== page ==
Rebecca’s Take

In the true crime drama “Lost Girls,” the unsolved murders of young women in Long Island allow their grieving relatives – mothers and sisters seeking justice – to find each other. The intense and compelling mystery based on the Long Island serial killer humanizes the victims and celebrates the bonds of sisterhood.

The film is reminiscent of “Gone Girl” and “Three Billboards Outside Ebbing, Missouri,” both of which are fictional. But despite its tragic real-life inspiration, “Lost Girls” is not as good as either film. The drama misses an opportunity to delve deeper into its characters, falling short of delivering the full impact of its heartbreaking story onscreen.

The drama focuses on Mari Gilbert (Amy Ryan), a mother searching desperately for her missing daughter, Shannan, who worked as a prostitute. The unrelenting Mari pressures the unconcerned police department, led by disgraced and ineffectual head Richard Dormer (Gabriel Byrne). Her search leads to the discovery of the remains of several sex workers in a private Long Island community, the work of a serial killer who until then had escaped the police’s notice.

With her younger daughters (Thomasin McKenzie and Oona Lawrence) by her side, Mari rallies the families of the victims to get to the bottom of Shannan’s disappearance, fight police incompetence and confront a community willing to close their eyes to the existence of a killer.

After premiering at the Sundance Film Festival, “Lost Girls” found a home on Netflix. The drama marks the feature film directing debut of Liz Garbus, an established documentary filmmaker.

In her promising first effort, Garbus’ background comes through in shaping the film’s straight-forward narrative. The drama engages viewers from the get-go, drawing them into the mystery. The gorgeous cinematography, bathed in dreary blues and grays, enhances the film’s bleak atmosphere. The muted color palette recalls “Gone Girl.”

With a female director behind the camera, “Lost Girls” benefits from a woman’s perspective. With the victims all being sex workers, the male-dominated police force – especially as portrayed by Dean Winters’ insensitive lawman – looks down on the case and refuses to take it seriously. “Lost Girls” shines brightest in showing the victims were more than their profession. They had their own lives and families, and they deserve to be remembered.

When the victims’ mothers and sisters come together, they find a support system they didn’t have before. In one key scene, the women march through the Long Island community demanding answers while its residents shut their doors. It’s a powerful message of female unity as the women lift each other up in the face of resistance.

Leading the charge is Ryan, who delivers a raw, fierce performance as a mother on a mission. Loud and blunt, Ryan conveys Mari’s unshakable determination to find the truth and hold the police accountable, like Frances McDormand’s raging mother in “Three Billboards Outside Ebbing, Missouri.” But Ryan also capably navigates Mari’s vulnerable side, tapping into her regrets as a parent.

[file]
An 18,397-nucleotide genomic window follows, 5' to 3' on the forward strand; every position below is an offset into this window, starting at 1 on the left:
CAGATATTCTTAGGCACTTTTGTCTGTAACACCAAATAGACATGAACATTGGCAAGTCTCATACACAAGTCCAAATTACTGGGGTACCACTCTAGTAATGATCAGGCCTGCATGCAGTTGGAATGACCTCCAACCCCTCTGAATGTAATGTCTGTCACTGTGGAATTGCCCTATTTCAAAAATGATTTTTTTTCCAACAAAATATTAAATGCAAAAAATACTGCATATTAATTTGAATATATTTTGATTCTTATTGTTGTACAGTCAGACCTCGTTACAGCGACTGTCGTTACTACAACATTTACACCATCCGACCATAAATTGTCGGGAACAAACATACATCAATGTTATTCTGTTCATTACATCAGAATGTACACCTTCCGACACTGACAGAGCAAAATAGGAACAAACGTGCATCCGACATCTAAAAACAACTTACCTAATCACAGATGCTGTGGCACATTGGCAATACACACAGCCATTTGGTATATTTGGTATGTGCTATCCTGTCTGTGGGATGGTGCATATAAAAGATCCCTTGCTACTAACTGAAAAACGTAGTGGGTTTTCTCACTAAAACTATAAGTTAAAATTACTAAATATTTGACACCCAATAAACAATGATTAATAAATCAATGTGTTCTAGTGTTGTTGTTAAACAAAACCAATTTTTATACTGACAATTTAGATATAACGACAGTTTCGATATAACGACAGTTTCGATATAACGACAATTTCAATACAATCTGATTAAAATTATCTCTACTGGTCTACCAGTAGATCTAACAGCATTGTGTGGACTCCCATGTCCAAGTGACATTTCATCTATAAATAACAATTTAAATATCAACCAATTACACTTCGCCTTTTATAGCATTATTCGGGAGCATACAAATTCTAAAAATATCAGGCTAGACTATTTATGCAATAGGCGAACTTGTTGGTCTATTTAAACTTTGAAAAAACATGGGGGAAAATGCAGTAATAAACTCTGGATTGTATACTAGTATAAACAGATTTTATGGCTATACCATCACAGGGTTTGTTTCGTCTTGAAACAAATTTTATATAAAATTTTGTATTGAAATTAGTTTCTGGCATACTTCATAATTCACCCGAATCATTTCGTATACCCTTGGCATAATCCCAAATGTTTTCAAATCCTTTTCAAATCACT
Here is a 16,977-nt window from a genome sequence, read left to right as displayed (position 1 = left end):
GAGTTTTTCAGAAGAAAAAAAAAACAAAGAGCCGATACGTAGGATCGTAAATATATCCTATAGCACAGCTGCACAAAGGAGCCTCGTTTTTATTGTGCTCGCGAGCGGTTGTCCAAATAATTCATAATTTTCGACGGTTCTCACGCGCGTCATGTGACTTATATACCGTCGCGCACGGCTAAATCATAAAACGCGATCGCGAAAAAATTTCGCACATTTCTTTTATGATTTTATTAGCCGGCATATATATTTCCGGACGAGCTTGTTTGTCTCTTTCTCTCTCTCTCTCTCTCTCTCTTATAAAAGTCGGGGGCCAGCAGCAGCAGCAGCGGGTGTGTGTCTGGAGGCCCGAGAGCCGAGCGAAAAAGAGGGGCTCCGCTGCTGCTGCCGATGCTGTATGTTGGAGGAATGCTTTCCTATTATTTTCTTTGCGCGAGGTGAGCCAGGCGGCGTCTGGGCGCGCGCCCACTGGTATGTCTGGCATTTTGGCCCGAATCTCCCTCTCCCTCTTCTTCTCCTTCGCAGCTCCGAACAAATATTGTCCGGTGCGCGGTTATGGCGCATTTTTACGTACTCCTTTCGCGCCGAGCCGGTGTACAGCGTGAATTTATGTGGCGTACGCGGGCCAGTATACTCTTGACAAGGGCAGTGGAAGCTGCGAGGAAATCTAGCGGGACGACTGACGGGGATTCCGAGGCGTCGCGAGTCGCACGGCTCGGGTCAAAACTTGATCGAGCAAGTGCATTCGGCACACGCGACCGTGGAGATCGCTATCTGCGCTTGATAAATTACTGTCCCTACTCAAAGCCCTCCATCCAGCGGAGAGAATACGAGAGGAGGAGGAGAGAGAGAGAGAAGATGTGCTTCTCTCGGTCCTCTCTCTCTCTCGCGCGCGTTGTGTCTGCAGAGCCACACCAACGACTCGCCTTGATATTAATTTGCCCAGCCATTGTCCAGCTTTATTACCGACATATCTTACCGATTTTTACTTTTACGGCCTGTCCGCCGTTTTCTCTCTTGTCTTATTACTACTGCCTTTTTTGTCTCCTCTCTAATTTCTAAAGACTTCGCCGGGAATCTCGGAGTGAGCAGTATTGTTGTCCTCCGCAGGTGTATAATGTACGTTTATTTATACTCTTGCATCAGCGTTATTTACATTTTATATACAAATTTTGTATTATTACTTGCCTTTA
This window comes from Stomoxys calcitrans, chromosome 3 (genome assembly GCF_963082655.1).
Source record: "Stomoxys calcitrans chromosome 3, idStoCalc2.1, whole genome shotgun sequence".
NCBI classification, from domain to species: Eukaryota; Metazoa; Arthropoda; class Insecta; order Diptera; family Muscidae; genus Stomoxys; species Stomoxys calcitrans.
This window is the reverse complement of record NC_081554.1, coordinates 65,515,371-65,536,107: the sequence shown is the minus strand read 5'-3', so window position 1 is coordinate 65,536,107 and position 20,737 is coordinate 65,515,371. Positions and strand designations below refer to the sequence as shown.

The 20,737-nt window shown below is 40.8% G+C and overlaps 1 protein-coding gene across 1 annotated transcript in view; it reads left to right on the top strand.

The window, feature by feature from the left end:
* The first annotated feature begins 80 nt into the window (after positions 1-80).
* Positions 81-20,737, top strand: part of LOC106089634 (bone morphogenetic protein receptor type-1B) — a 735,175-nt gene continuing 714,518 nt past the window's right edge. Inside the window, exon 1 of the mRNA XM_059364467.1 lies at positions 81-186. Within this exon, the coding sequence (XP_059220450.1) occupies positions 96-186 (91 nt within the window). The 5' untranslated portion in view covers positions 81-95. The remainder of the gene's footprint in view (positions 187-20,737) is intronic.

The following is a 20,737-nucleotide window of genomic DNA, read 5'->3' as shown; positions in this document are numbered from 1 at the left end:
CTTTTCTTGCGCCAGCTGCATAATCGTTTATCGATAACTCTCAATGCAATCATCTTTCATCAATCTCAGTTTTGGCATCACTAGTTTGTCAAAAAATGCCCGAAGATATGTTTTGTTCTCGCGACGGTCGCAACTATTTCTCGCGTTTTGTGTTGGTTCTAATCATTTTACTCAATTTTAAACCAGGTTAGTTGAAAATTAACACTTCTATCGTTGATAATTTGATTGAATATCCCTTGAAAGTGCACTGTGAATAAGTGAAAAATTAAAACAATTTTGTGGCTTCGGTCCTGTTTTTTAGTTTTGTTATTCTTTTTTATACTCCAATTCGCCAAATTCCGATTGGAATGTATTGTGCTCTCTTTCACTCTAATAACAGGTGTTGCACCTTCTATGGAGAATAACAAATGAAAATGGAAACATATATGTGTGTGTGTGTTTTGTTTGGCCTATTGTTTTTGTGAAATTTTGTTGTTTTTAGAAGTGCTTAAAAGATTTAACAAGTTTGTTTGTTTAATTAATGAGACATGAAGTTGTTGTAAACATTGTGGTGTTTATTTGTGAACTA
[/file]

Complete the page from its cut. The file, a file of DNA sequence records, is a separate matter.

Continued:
What hurts “Lost Girls” is its failure to develop its characters. At a taut 95 minutes, the story keeps its characters at arm’s length. The intense opening sequence, which features Shannan running for her life, only briefly shows her face. We finally see her features about a half-hour or so later when Mari makes missing-person posters. This makes it difficult to connect with the character and care about her well-being.

The script also doesn’t dig deep enough into its pivotal relationships. As Mari’s middle daughter Sherre, McKenzie (who sparkled in “Jojo Rabbit”) juggles being a shoulder to lean on for her mother and a protector for her troubled younger sister, Sarra. But the film only skims the surface of the family’s discord. As a result, a gut punch revealed in the film’s epilogue doesn’t land quite as hard as it should. The film needed more time to flesh out the family dynamic.

In a supporting role, Lola Kirke adds a breath of fresh air as Kim, the sister of one of the slain women who also works as a prostitute. Kim bonds with Mari and her daughters, acting as a stand-in for Shannan. But as intriguing as this relationship is, the film doesn’t mine it as much as it could.

“Lost Girls” shines the spotlight on a tragic story that needs to be told. Like its real-life mystery, the film doesn’t end neatly, and its lack of catharsis is true to real life. But the film also doesn’t do enough with its dramatic true crime roots to fully realize its potential. Still, “Lost Girls” is worth watching for Ryan’s fiery performance and as a moving story of sisterhood.

3.5 out of 5 stars

From left, Amy Ryan, Thomasin McKenzie and Oona Lawrence star in “Lost Girls.”

Joe’s Take